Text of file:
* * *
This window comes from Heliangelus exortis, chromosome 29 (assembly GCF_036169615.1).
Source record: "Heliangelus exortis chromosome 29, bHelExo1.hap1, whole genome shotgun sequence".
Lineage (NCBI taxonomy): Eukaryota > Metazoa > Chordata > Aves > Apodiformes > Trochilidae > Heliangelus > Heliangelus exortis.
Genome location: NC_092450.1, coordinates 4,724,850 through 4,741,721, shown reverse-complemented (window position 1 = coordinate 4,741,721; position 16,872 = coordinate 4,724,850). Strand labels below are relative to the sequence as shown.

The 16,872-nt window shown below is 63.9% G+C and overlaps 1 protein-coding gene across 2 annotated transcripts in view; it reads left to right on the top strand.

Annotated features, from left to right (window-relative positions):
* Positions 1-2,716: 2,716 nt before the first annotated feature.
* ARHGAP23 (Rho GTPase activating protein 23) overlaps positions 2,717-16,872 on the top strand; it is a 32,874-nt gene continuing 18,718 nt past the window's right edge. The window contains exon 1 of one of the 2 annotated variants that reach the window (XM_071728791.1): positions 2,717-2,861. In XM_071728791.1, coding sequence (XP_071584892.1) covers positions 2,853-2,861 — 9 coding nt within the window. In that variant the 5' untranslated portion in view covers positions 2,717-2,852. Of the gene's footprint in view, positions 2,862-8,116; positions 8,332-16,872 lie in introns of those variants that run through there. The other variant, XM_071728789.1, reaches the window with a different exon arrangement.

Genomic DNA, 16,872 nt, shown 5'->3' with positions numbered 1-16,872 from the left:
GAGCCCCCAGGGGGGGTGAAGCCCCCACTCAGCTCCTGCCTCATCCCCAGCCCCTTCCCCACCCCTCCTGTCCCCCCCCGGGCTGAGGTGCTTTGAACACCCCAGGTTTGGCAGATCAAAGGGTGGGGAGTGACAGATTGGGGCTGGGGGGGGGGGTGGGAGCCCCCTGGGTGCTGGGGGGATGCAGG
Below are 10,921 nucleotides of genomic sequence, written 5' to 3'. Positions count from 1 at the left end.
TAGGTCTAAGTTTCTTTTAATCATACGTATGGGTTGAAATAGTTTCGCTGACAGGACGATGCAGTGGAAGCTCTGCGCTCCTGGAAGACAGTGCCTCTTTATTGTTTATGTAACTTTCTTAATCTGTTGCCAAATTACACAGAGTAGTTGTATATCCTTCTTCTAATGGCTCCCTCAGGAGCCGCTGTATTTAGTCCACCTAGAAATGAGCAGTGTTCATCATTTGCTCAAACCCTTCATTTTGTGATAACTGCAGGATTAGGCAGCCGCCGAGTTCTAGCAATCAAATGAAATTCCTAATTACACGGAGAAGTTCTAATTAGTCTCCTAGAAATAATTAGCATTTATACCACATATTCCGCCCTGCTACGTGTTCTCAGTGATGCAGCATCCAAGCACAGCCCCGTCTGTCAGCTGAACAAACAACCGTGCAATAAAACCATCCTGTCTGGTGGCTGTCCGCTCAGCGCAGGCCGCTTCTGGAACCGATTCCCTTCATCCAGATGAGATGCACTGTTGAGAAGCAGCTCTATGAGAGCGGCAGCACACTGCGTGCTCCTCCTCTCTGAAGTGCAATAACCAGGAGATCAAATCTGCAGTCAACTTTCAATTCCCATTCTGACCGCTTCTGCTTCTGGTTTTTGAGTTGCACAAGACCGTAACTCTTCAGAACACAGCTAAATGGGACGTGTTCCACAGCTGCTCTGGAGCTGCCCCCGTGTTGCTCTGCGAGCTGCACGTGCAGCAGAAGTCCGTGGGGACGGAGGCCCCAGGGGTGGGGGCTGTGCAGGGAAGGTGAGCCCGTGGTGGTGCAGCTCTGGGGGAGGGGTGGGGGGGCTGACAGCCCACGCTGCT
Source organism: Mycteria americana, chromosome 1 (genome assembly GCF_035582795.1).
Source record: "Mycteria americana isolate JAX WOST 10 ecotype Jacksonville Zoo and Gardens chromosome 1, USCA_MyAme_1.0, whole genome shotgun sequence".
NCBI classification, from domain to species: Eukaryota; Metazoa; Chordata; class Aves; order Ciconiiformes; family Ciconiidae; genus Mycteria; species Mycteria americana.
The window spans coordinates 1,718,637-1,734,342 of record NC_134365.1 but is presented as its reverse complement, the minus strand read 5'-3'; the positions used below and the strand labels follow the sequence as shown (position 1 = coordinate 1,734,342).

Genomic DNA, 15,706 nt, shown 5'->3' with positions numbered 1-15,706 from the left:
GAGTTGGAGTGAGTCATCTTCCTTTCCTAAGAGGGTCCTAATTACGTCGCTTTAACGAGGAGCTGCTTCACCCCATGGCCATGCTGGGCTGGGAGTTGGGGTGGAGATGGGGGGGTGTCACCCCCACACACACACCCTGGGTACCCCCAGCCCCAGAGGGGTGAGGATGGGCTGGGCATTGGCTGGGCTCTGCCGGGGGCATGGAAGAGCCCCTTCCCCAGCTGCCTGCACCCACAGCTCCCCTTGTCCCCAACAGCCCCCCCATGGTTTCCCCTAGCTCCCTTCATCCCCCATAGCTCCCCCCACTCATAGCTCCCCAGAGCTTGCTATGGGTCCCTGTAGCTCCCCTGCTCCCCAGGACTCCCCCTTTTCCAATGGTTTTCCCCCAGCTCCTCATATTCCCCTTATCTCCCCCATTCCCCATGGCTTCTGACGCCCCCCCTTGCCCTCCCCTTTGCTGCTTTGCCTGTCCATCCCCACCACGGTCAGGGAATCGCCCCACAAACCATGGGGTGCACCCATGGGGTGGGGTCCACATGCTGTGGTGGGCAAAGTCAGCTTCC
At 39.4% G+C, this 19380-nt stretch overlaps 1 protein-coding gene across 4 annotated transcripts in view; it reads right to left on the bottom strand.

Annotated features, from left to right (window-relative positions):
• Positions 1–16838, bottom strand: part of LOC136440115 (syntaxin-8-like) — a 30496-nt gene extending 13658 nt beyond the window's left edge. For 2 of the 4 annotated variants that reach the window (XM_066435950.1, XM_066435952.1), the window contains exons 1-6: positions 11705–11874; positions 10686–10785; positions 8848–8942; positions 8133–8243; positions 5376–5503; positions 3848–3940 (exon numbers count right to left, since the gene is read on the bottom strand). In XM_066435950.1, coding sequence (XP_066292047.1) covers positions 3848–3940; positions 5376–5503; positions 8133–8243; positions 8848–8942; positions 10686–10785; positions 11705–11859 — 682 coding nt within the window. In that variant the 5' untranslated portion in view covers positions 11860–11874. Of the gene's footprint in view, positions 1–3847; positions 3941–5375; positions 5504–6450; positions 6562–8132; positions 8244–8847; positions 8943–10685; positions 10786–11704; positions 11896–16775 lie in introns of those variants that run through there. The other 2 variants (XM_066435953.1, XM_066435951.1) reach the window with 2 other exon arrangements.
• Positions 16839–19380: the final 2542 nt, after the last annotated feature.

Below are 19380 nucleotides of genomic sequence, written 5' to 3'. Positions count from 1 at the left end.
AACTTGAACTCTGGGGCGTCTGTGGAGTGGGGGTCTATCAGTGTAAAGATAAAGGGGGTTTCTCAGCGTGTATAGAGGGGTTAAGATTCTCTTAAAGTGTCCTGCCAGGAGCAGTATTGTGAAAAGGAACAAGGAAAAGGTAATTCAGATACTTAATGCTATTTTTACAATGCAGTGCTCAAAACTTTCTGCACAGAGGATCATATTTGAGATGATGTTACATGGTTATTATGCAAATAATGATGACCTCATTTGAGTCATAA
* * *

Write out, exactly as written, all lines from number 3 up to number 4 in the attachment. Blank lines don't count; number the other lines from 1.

Lineage (NCBI taxonomy): Eukaryota > Metazoa > Chordata > Aves > Apodiformes > Trochilidae > Heliangelus > Heliangelus exortis.
Genome location: NC_092450.1, coordinates 4,724,850 through 4,741,721, shown reverse-complemented (window position 1 = coordinate 4,741,721; position 16,872 = coordinate 4,724,850). Strand labels below are relative to the sequence as shown.